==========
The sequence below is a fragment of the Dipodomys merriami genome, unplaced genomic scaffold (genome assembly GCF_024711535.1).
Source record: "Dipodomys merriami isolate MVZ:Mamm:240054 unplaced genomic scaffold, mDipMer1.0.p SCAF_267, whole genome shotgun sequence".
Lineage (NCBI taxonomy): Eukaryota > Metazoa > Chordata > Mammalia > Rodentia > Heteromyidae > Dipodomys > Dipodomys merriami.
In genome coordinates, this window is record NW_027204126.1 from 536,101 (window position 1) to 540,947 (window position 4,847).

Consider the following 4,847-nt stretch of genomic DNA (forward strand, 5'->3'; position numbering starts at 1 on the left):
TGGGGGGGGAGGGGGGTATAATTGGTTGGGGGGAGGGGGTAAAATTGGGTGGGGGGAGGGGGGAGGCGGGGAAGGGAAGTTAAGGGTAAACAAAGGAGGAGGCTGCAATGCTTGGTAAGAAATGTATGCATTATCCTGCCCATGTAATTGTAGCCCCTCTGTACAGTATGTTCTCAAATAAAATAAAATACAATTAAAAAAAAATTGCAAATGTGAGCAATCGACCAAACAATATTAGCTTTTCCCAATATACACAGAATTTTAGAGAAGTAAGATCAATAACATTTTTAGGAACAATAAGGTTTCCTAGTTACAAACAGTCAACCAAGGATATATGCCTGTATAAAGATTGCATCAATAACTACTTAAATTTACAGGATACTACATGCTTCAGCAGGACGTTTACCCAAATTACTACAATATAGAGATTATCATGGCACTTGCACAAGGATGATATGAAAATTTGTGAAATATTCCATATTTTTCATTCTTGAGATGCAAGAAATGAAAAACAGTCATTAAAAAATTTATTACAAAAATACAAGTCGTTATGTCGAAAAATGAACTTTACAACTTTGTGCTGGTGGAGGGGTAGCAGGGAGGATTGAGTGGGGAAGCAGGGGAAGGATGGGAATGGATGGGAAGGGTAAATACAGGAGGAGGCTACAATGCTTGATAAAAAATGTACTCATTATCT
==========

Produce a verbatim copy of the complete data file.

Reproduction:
The sequence below is a fragment of the Dipodomys merriami genome, unplaced genomic scaffold (genome assembly GCF_024711535.1).
Source record: "Dipodomys merriami isolate MVZ:Mamm:240054 unplaced genomic scaffold, mDipMer1.0.p SCAF_267, whole genome shotgun sequence".
Lineage (NCBI taxonomy): Eukaryota > Metazoa > Chordata > Mammalia > Rodentia > Heteromyidae > Dipodomys > Dipodomys merriami.
In genome coordinates, this window is record NW_027204126.1 from 536,101 (window position 1) to 540,947 (window position 4,847).

Consider the following 4,847-nt stretch of genomic DNA (forward strand, 5'->3'; position numbering starts at 1 on the left):
TGGGGGGGGAGGGGGGTATAATTGGTTGGGGGGAGGGGGTAAAATTGGGTGGGGGGAGGGGGGAGGCGGGGAAGGGAAGTTAAGGGTAAACAAAGGAGGAGGCTGCAATGCTTGGTAAGAAATGTATGCATTATCCTGCCCATGTAATTGTAGCCCCTCTGTACAGTATGTTCTCAAATAAAATAAAATACAATTAAAAAAAAATTGCAAATGTGAGCAATCGACCAAACAATATTAGCTTTTCCCAATATACACAGAATTTTAGAGAAGTAAGATCAATAACATTTTTAGGAACAATAAGGTTTCCTAGTTACAAACAGTCAACCAAGGATATATGCCTGTATAAAGATTGCATCAATAACTACTTAAATTTACAGGATACTACATGCTTCAGCAGGACGTTTACCCAAATTACTACAATATAGAGATTATCATGGCACTTGCACAAGGATGATATGAAAATTTGTGAAATATTCCATATTTTTCATTCTTGAGATGCAAGAAATGAAAAACAGTCATTAAAAAATTTATTACAAAAATACAAGTCGTTATGTCGAAAAATGAACTTTACAACTTTGTGCTGGTGGAGGGGTAGCAGGGAGGATTGAGTGGGGAAGCAGGGGAAGGATGGGAATGGATGGGAAGGGTAAATACAGGAGGAGGCTACAATGCTTGATAAAAAATGTACTCATTATCT